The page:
Book Review: Rocket Surgery Made Easy
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Continuing my mission of reading and reviewing one book per month, I recently completed Steve Krug’s new book Rocket Surgery Made Easy.
Rocket Surgery Made Easy is Krug’s follow up to the successful Don’t Make Me Think, which introduced us to the world of common sense web usability.
The purpose of this book is not to make you a usability professional or a usability testing expert; it’s just to get you to do some testing.
Who is it for?
The book isn’t for professional usability experts. It’s more so aimed at people who don’t do usability testing, and tries to encourage you to start or do more by guiding you through the basic simple steps that are involved in low budget, but extremely useful, usability tests.
The cover doesn’t specifically imply that the book is about the web, but it is very much focused on websites and web applications.
If you work on a large web site or application, or design websites for a living, then you will find this book very useful.
What’s in it?
- Why you need to perform tests
- What to test and how to test it
- How to recruit testers
- How to perform you own tests, with little to no budget
- A script for performing your own tests
- What to do with the results
This is just what I needed to remind me of the important of usability testing. Krug’s book outlines simple usability tests that only need to be performed one morning a month with as little as 3 testers, but that will help you identify and prioritise key problems and user issues with your website.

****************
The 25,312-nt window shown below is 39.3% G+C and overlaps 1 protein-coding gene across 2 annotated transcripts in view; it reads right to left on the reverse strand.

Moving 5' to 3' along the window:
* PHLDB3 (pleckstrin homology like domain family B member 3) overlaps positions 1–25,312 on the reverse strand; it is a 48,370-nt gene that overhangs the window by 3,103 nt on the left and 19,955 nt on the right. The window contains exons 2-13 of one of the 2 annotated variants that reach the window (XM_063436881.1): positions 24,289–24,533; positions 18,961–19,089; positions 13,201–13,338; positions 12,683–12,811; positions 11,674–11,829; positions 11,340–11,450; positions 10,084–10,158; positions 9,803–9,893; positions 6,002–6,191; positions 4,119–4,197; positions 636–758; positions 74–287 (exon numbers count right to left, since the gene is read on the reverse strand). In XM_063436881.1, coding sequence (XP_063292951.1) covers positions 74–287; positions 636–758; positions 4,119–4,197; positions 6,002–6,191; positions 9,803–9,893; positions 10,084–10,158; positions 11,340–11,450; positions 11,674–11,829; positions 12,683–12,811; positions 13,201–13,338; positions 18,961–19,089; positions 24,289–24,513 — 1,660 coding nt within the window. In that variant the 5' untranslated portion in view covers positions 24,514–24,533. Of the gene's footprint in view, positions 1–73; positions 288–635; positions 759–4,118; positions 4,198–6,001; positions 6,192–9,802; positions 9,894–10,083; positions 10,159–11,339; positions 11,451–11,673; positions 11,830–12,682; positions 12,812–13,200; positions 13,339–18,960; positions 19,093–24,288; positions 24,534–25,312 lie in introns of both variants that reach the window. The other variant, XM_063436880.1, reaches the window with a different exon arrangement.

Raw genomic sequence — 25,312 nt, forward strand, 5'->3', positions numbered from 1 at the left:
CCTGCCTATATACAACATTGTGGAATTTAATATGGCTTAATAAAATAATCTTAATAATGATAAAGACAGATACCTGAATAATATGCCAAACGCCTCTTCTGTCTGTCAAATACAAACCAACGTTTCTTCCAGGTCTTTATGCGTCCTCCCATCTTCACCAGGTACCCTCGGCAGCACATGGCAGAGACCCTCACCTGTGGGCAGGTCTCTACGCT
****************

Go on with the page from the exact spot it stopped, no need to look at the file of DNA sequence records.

With an easy to follow step by step guide, checklist and script, you’ll be sure to finish this book feeling like a usability pro.
Now you just need to put it into action!
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As a result, we end up designing for our abstract idea of users, based for the most part on ourselves.
…it’s possible to detect serious usability problems very early in the development process…
Designers are often reluctant to show things that look unfinished…you will come across problems that you already know about, but there will also be surprises.
…there are many things you can learn by watching almost anyone use it.
The first step is to jot down a list of the most important tasks that people need to be able to do on your site.
A scenario provides some context (“You are…,”"You need to…”)
You can’t tell them what to do or give them clues.
When fixing problems, try to do the least you can do.
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